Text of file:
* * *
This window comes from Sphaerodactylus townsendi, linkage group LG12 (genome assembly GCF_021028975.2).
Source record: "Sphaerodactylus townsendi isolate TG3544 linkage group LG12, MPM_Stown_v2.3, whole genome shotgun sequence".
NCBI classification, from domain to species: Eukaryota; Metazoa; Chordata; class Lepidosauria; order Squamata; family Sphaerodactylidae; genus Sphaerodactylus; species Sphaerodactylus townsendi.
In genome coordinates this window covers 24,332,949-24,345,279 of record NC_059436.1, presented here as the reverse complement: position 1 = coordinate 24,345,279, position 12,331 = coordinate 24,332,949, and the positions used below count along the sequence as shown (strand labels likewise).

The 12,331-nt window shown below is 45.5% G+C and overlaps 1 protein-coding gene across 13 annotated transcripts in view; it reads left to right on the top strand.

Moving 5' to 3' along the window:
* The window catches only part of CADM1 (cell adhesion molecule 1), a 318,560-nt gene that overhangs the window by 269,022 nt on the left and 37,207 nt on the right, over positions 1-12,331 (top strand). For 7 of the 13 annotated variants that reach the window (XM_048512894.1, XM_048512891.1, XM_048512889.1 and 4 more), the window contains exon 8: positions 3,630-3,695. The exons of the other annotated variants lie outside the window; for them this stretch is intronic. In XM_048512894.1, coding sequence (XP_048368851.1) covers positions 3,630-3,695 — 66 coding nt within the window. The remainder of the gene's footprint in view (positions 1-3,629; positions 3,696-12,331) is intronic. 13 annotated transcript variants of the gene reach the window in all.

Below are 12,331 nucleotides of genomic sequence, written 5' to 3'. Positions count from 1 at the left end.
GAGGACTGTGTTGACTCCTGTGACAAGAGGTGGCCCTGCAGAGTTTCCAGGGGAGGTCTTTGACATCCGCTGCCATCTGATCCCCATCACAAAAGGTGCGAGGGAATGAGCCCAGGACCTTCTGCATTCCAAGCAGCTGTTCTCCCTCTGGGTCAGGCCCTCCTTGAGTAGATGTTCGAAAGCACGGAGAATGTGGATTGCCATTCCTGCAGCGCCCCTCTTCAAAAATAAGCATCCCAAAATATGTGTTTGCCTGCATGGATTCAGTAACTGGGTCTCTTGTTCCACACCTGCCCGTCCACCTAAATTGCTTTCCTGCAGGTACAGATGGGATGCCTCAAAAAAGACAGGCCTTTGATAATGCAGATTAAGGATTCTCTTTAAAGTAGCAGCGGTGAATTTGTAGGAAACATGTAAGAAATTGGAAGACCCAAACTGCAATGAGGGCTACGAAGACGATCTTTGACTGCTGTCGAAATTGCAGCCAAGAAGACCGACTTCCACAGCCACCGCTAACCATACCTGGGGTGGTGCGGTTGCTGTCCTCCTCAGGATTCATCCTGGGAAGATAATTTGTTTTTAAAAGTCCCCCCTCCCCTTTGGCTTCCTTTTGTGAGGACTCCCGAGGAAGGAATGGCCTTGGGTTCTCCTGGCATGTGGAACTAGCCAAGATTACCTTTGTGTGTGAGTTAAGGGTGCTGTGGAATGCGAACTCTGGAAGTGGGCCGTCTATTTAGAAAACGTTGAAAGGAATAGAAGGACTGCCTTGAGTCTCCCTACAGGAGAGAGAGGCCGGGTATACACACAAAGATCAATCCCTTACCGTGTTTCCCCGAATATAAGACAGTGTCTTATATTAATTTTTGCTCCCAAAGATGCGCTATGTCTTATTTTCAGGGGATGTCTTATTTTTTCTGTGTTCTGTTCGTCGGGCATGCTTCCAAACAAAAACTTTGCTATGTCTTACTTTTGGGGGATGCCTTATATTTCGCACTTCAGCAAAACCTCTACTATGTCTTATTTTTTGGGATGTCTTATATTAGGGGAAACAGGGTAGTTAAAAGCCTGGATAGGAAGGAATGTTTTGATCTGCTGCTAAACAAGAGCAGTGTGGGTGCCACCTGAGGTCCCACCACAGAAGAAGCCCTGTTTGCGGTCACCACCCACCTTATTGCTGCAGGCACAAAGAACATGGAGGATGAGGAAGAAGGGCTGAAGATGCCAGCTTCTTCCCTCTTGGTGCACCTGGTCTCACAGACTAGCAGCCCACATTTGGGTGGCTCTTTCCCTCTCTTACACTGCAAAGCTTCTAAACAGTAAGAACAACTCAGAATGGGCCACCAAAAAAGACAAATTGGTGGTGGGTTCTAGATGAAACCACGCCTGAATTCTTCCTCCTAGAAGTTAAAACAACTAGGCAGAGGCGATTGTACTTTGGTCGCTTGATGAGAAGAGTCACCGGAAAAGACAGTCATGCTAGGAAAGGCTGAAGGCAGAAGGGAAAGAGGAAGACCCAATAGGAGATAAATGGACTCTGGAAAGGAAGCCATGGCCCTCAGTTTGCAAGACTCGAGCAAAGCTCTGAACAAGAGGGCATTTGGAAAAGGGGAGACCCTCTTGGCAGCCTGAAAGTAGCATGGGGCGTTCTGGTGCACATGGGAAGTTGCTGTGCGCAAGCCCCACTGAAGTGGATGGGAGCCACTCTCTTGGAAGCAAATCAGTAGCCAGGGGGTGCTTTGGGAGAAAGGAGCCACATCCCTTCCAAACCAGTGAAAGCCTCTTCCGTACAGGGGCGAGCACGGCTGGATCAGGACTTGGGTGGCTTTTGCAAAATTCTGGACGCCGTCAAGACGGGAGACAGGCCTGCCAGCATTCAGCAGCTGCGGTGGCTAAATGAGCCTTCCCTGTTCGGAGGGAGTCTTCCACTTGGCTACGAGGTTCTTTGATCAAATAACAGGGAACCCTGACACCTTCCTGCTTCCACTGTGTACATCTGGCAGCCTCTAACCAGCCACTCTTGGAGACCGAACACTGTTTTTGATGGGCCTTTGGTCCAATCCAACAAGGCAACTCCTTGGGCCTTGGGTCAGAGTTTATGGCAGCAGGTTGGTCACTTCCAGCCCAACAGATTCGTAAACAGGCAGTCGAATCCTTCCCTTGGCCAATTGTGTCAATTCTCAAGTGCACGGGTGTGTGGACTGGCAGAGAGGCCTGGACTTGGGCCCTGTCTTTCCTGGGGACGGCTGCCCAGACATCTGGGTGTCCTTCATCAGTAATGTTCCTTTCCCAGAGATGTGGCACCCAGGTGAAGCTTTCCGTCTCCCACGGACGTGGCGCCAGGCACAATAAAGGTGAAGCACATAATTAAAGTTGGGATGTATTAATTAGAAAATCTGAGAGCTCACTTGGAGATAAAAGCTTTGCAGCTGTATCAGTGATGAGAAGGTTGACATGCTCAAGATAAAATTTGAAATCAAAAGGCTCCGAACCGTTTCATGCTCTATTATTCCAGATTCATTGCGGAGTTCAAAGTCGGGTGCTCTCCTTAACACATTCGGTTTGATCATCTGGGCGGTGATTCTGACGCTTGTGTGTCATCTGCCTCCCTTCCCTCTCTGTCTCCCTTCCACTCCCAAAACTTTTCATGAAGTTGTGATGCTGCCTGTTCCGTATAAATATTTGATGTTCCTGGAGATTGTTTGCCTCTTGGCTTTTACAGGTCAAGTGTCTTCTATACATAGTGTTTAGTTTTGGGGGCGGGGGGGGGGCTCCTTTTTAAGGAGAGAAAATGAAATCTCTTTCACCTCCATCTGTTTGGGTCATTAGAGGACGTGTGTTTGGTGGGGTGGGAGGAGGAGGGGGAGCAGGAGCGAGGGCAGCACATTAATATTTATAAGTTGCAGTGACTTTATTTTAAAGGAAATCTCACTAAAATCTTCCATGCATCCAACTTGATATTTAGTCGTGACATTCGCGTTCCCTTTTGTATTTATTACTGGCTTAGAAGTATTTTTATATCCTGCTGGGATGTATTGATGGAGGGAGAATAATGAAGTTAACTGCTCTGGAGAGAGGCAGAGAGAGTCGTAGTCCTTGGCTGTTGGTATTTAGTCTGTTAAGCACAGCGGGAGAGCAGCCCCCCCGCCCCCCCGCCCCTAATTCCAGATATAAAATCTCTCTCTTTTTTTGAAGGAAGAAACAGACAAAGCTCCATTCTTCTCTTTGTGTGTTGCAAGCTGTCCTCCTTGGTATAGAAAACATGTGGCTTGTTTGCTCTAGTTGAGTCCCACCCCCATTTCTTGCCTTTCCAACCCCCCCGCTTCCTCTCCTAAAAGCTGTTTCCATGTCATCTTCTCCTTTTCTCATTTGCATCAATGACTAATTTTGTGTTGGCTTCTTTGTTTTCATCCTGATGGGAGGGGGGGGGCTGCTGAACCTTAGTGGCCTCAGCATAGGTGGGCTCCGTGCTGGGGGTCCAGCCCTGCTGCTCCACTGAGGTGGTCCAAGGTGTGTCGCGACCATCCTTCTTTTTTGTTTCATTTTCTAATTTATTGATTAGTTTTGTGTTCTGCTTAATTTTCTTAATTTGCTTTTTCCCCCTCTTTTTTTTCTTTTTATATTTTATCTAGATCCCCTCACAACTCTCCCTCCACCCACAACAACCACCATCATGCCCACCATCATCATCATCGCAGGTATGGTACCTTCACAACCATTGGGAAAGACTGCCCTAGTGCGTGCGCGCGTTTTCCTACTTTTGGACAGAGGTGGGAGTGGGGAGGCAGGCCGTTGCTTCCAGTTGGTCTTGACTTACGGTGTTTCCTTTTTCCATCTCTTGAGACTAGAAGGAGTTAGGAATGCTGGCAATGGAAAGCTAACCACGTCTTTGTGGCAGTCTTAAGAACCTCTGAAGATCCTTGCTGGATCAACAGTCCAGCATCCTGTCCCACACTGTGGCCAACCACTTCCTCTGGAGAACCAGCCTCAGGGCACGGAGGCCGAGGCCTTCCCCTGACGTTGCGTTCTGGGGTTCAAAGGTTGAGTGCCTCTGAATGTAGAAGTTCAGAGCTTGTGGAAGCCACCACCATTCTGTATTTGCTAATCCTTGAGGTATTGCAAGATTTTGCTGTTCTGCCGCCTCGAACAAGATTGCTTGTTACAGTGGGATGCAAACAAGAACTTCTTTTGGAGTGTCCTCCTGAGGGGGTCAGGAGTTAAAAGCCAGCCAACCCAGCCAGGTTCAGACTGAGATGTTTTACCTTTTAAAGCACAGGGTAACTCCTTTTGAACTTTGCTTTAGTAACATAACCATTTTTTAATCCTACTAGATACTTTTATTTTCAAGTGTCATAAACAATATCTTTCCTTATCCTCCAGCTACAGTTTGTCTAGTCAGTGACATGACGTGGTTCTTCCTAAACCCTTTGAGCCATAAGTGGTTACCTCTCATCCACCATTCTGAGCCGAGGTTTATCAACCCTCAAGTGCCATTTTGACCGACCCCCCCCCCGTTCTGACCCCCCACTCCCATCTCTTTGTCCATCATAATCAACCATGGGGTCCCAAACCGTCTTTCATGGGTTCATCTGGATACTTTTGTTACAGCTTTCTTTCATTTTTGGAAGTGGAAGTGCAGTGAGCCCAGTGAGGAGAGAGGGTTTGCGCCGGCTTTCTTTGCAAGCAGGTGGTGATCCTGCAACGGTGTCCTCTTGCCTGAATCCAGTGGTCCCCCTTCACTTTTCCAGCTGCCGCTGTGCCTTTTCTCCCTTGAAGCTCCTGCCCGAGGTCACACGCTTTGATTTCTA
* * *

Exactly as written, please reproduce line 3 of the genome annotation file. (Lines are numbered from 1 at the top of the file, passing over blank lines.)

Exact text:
NCBI classification, from domain to species: Eukaryota; Metazoa; Chordata; class Lepidosauria; order Squamata; family Sphaerodactylidae; genus Sphaerodactylus; species Sphaerodactylus townsendi.